Flag Day - A Closer Look

On Flag Day itself, it was all I could do to take a photo of our flag and write a very short post for those of you who didn't already know where we were headed (I realized John had scooped me via Facebook when I started to get "congratulations!" texts from friends). But I know that I didn't really give you all a very good impression of what Flag Day is actually like. So here goes:

First of all, if you find yourself heading to Flag Day in the future, make sure your FSO gives you really good directions. By the time I dropped Jack off with a friend, picked Sarah up at the metro, got lost, and finally found the bloody building, we had about ten minutes until our 3:30 start time. At that point we still had to go through an X-ray machine and check in with our IDs, then walk to the building where Flag Day is held, so by the time Sarah and I arrived, it was standing-room only. Fortunately, we managed to grab an empty chair sitting randomly in the corner and a friend offered to scoot over so we could snag another chair, and Sarah and I sat down just as the ceremony began. I was amazed by how many people were there. The FSOs all sat at the front of the room, and then all of the friends and family members were gathered in the back. It was an impressively large crowd.

That's the screen where they show each flag, for about ten seconds.
We talked for a few minutes to our friends, who were hiding their nerves a lot better than I was. They also seemed far better prepared, with pictures of all the flags and a neatly printed out copy of the bid list with countries included (I'd scribbled in the countries by hand earlier that morning, and then proceeded to zip the damn list into my purse, so it was all moth-eaten and torn when I took it out; actually, it was a pretty good metaphor for my mental state at that particular moment).

After some brief comments, they started calling off the posts one by one. It went amazingly fast. Sarah pronounced it the most stressful experience of her life, so you can imagine how I was feeling. John was called probably somewhere around number twenty (after our friends sitting next to us received their news; they got one of my top two choices, and the other had already been called, so I had to contain my disappointment and just keep praying that we got somewhere decent). After John's post was called, I stopped crossing off countries and just tried to absorb the news. It didn't take long for them to finish calling off the posts, and everyone SEEMED really happy when they walked up and received their painfully uninformative folder (from what I've heard since then, not everyone was as happy as they let on; everyone did a wonderful job of masking it, though). Aside from giving us a rough time-line of John's language training schedule, the packet was pretty useless. We can only infer we'll be moving some time in late August. Of course, I didn't have the folder, so I had to wait until I finally tracked John down - he was busy chatting with friends, a huge grin plastered to his face - and pried it from his hands.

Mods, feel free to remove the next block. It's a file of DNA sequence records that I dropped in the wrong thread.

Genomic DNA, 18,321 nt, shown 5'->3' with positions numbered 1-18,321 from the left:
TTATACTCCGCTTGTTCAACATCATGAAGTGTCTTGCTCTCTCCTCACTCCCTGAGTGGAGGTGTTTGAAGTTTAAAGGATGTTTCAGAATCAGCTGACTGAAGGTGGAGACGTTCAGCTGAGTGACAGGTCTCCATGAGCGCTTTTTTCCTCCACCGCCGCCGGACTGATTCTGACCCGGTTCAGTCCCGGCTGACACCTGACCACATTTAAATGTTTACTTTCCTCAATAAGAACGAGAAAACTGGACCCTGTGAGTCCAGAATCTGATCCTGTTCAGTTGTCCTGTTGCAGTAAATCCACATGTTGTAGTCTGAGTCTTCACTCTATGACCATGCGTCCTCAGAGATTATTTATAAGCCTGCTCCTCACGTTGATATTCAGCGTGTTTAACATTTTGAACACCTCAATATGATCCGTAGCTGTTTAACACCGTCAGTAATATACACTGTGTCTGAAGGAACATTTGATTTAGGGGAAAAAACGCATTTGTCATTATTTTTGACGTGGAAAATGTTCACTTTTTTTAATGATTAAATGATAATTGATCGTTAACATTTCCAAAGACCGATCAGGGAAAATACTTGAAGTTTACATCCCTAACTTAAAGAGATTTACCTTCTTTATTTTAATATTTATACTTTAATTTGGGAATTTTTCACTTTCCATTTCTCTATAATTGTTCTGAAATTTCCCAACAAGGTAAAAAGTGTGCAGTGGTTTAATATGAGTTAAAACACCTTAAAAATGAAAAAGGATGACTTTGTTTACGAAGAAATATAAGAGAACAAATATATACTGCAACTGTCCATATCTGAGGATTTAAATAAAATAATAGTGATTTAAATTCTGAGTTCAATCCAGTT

Russia! Yay!
We talked to a few people, one of whom thought it would be super helpful to rattle off all the negative aspects of the post, and that's when I started to lose it. Everyone went to happy hour afterward, but I probably would have been better off sitting in the car by myself. Fortunately, once we picked up Jack from our friends' house and had a little wine, I started to feel better.

It's hard to know how they determine who goes where. Families got some of the crappiest posts even though there were singles who bid them high. I suspect that even if we hadn't bid Yekat high, John would have gotten it because it's in his cone and he had enough Russian to get to a 2/2 by August (not enough time if you were starting from scratch). There were quite a few people who got one of their top choices, and a lot of people like my friends (and me) who got something they bid high but didn't necessarily consider their number one. I'm not sure how much having a bidding strategy matters. They obviously have their own way of doing things, and the rest of us can only guess at how the process works. I still maintain it would be a lot better for everyone if they just emailed you your assigned post and called it a day, but John (and I suspect a lot of FSOs, who clearly enjoy learning their fate in the most stressful manner possible) likes the tradition of it. It was certainly a day I'll never forget!


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